By the age of 15 I was a zit-spattered thesaurus of synonyms and an expert on lexical registers. At my rural comprehensive, substituting the word “pointless” with “futile” would get you beaten up for being a snob because the register’s too high—it’s a teacher’s word—so I’d deploy “useless.”
The Paris Review asked him if his stammering made him a writer:
On one hand, yes: it makes sense that a kid who can’t express himself verbally would be driven to express himself on the page instead. On the other hand, no: most writers aren’t stammerers and most stammerers aren’t writers. Perhaps the best answer is that the writer that I am has been shaped by the stammering kid that I was, and that although my stammer didn’t make me write, it did, in part, inform and influence the writer I became.
In the The New York Times: “What feels like a curse when you’re younger can prove to be a long-term ally.”
Here’s author Darcey Steinke in her recent essay, “My Stutter Made Me a Better Writer”:
The central irony of my life remains that my stutter, which at times caused so much suffering, is also responsible for my obsession with language. Without it I would not have been driven to write, to create rhythmic sentences easier to speak and to read. A fascination with words thrust me into a vocation that has kept me aflame with a desire to communicate. As a little girl, I hoped my stutter would let me into the secret world of animals. As an adult, given a kind listener, I am privy to something just as elusive: a direct pathway to the human heart.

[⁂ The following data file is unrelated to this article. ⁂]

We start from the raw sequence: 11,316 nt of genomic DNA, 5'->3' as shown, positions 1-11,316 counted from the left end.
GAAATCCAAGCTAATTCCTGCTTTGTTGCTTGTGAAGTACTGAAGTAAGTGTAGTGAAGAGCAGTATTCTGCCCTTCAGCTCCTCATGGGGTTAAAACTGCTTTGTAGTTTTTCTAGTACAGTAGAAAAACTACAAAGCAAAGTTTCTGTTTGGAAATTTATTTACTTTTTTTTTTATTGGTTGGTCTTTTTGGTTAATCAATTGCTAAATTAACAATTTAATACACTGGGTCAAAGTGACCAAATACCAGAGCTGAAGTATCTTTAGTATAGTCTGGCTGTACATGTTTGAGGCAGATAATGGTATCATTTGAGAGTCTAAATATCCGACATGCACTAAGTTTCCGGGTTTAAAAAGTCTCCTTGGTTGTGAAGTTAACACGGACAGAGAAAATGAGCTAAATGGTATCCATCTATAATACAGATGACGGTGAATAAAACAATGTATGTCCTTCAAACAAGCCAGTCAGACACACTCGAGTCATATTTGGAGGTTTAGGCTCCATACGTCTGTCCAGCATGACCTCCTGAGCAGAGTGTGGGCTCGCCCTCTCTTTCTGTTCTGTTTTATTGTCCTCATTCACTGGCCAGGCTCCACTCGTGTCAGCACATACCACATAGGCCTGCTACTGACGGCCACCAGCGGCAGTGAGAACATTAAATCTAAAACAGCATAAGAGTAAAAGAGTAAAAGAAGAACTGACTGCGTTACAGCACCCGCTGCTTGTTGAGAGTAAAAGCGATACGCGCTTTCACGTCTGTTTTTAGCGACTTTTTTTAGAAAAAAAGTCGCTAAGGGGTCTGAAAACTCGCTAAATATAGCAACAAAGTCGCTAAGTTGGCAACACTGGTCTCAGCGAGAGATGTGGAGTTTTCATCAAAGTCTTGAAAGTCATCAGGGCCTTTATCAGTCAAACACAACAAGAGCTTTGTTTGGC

Having a disability can uncover weaknesses in our mainstream clichés. Not even a week after Steinke published her essay, Jake Wolff published “A Stutterer’s Guide to Writing Fiction,” in which he takes on the creative writing commandments to “find your voice” and “read your work out loud.” The trouble is laid out in the subtitle: “How do you find ‘voice’ in your writing when your own voice sometimes betrays you?”
[L]ost in this discussion of voice and flow is always disability: the way, for some of us, speech and sight and sound often stutter or simply don’t work at all.
This is not a call to arms against voice, which communicates something important about writing and point of view. But I am, maybe, calling for a greater understanding of the ways in which voice is not always “findable”—it is not a sunken treasure that, once recovered from the sea, allows you to become a Real Writer.
I am not sure yet if Owen’s stutter will make him a better writer, but I think it might just make me a better writer. It forces me to be patient while listening, yes, but it’s given me a research interest. Something new to read and think about. Another lens to look at the world through. (I feel so grateful for having read Andrew Solomon’s Far From The Tree and Steve Silberman’s Neurotribes, as both those books gave me a way of thinking about difference and disability as things that can enrich our lives.)
More connections to make between the things I love.
Related reading: “The Hard Way.”